Millions of UK workers could be entitled to unclaimed tax entitlements

As the UK shuts down to slow the spread of the Coronavirus, many of us are worrying about our job security and finances.

However, millions of UK workers may be missing out on tax entitlements which could help to take some of the pressure off.

1 in 3 UK taxpayers can get a tax rebate and many of these entitlements can be backdated to five years if they haven’t been claimed before.

Tony Mills, Director of Uniform Tax Rebate explains in more detail…

Who can claim tax entitlements?

Uniformed workers are at the heart of the current coronavirus crisis. While many white-collar workers can work from home, uniformed workers are either on the frontline in healthcare, supermarkets, deliveries, and emergency services, or are facing redundancy or furlough leave such as in the airline and hospitality industries.

If you wear a uniform at work and you’re expected to clean, repair and replace it, there’s a chance you might be able to claim a portion of tax back.

Basic-rate taxpayers can claim £12 and higher-rate taxpayers £24 per year, backdated to five years. This could mean a £60 boost for a basic-rate taxpayer.

Uniform allowances in healthcare are generally higher as HMRC recognises the need to use a hot wash to stop the spread of germs. Nurses of all grades, including midwives, are also entitled to a shoe and tights allowance if a prescribed style is compulsory, worth £18 a year for both.

Some workers could also be entitled to further tax relief if they’re a member of a professional society or organisation. Currently, staff at over 3,000 organisations across the UK are eligible if they’ve paid for their membership themselves and it relates to their role.

The exact amount you could be entitled to depends on the agreement you have in place between your union and the tax office. While some agreements allow tax relief on the full union fee, others only allow a small percentage.

It’s worthwhile finding out how much tax you’re allowed to claim back even if you longer work in the profession, as you could be entitled to a healthy windfall backdated up to five years.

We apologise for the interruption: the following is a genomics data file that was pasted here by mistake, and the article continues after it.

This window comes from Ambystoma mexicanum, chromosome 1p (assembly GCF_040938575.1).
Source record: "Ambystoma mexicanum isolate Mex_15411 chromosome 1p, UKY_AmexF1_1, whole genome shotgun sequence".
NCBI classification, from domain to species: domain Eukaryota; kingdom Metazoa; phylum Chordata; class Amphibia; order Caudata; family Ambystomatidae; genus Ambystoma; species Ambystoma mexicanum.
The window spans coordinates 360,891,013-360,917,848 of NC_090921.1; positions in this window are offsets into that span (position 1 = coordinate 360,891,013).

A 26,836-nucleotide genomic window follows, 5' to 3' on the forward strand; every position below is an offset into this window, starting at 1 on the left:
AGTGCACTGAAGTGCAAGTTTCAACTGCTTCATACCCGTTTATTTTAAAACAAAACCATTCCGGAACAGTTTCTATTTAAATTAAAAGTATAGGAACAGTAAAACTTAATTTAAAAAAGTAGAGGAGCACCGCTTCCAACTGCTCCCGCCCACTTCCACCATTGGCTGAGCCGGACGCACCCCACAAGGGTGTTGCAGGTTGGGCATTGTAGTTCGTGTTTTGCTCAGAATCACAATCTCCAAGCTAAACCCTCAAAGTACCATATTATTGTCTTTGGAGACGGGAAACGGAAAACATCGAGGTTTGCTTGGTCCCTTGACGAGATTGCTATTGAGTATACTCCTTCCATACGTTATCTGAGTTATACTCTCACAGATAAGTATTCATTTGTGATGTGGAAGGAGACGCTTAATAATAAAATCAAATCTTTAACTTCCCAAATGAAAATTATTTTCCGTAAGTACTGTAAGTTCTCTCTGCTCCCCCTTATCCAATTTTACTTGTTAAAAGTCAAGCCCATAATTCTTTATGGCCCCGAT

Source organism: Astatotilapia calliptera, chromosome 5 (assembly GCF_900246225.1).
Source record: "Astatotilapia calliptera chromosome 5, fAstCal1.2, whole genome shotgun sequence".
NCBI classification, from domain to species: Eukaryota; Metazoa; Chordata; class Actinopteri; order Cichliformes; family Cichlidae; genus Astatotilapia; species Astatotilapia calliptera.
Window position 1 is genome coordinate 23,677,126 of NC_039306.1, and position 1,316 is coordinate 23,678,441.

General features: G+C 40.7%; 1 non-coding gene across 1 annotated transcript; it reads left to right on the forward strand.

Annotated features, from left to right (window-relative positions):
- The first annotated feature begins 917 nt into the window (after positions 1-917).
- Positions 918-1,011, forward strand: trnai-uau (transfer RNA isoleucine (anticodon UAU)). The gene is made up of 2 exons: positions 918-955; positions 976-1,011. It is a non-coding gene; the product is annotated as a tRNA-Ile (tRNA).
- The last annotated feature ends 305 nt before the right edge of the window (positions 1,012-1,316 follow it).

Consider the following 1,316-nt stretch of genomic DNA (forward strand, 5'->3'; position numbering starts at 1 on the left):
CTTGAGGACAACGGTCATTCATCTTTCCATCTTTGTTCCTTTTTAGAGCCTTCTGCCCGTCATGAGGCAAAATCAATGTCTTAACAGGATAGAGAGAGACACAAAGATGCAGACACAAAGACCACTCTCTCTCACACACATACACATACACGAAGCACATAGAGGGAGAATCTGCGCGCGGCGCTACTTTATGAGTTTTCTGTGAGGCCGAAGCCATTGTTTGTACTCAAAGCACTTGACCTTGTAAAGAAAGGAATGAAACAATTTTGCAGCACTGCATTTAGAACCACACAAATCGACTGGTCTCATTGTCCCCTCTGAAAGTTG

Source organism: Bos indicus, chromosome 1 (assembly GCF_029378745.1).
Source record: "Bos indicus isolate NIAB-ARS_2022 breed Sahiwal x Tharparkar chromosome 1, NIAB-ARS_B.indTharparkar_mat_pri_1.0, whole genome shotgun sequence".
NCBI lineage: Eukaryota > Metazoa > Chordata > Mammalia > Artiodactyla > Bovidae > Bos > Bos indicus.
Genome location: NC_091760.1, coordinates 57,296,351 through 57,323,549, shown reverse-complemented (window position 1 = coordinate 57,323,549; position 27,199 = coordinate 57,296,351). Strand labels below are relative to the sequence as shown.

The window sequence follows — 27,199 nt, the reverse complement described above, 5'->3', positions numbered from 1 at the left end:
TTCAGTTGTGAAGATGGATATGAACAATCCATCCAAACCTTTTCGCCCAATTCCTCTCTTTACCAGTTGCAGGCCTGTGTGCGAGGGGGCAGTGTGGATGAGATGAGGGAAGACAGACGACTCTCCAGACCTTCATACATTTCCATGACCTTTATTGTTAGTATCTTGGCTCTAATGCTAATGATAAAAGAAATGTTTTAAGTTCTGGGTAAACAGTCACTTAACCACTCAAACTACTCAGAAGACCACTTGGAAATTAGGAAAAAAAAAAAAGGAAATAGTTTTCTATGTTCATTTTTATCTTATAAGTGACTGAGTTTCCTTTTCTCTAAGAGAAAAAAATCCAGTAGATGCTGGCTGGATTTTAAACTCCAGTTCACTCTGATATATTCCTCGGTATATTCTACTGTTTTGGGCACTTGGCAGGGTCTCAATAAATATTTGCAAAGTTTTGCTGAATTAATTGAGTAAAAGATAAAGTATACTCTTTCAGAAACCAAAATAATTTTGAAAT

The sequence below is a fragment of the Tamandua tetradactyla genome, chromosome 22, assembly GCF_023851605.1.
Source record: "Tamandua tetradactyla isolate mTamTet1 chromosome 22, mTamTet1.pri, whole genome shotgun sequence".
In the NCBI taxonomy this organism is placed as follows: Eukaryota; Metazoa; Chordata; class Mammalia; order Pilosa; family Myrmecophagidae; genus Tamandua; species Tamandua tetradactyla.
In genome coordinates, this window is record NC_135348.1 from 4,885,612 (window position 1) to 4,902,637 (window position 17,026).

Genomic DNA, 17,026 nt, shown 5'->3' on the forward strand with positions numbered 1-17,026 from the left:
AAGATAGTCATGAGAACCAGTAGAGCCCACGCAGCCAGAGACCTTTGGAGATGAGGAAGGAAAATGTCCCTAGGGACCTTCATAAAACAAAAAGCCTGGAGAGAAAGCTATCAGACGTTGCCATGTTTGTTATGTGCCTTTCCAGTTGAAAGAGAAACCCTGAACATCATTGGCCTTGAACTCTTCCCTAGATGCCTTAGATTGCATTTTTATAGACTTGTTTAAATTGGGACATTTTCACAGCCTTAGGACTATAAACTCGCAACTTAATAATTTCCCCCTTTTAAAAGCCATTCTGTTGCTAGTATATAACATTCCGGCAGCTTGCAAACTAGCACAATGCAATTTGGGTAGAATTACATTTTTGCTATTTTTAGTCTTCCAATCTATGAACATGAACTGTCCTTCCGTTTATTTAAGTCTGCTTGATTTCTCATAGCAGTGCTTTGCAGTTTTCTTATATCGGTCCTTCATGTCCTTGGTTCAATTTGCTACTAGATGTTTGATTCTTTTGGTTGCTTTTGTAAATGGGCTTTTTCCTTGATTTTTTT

It only takes a couple of minutes online to check what you could be entitled to using an online calculator. Refunds are usually issued within 1-3 months depending on HMRC’s processing times.

What are the top-paying occupations?

According to data held by Uniform Tax Rebate of successful tax claims since 2011, here are the top-paying occupations:

Occupation Value of tax refunds claimed Average tax refund Highest tax refund
Nurse £10,230,404 £174.21 £15,986.57
Care Assistant £3,961,982 £97.88 £6,268.26
Driver £2,319,112 £80.66 £9,006.00
Security £1,207,133 £117.30 £8,361.63
Chef £872,030 £102.41 £3,102.06
Sales £583,614 £63.91 £5,950.49
Cabin Crew £500,874 £191.76 £2,291.27
Police £395,491 £138.04 £5,556.22
Paramedic £361,305 £203.67 £5,710.37
Factory worker £258,892 £63.58 £2,394.20

 

Nurses, as a collective, have so far received the most tax refunds claimed from HMRC (totaling over £10 million in nine years), while paramedics and cabin crew receive the largest individual tax refunds, with an average claim totaling £203.67 and £191.76 respectively.

Beware of tax refund scams

Fraudsters are using the coronavirus crisis to exploit people’s anxiety over their finances and

capitalising on HMRC’s inconsistent digital presence to obtain money from unsuspecting taxpayers.

Fraudulent activity typically increases around the end of the tax year (around March/April time), so it’s essential to be mindful.

If you receive an electronic message (via email, social media or text) from HMRC you should be highly sceptical. On the rare occasion HMRC may contact you directly, they will send you a letter in the post.

Tax refund companies may also contact you by email about being owed a refund and these are usually legitimate, but you should do a Google search on the website before entering a claim

If you receive a suspicious email, forward it to HMRC at phishing@hmrc.gsi.gov.uk and delete. The same goes for texts, forward to 60599 and delete. If you were contacted by another method, report it to Action Fraud.

If you’ve given a fraudster your details, report the issue to your bank or card issuer immediately, explaining what’s happened. Your bank should act in your best interest and refund your money.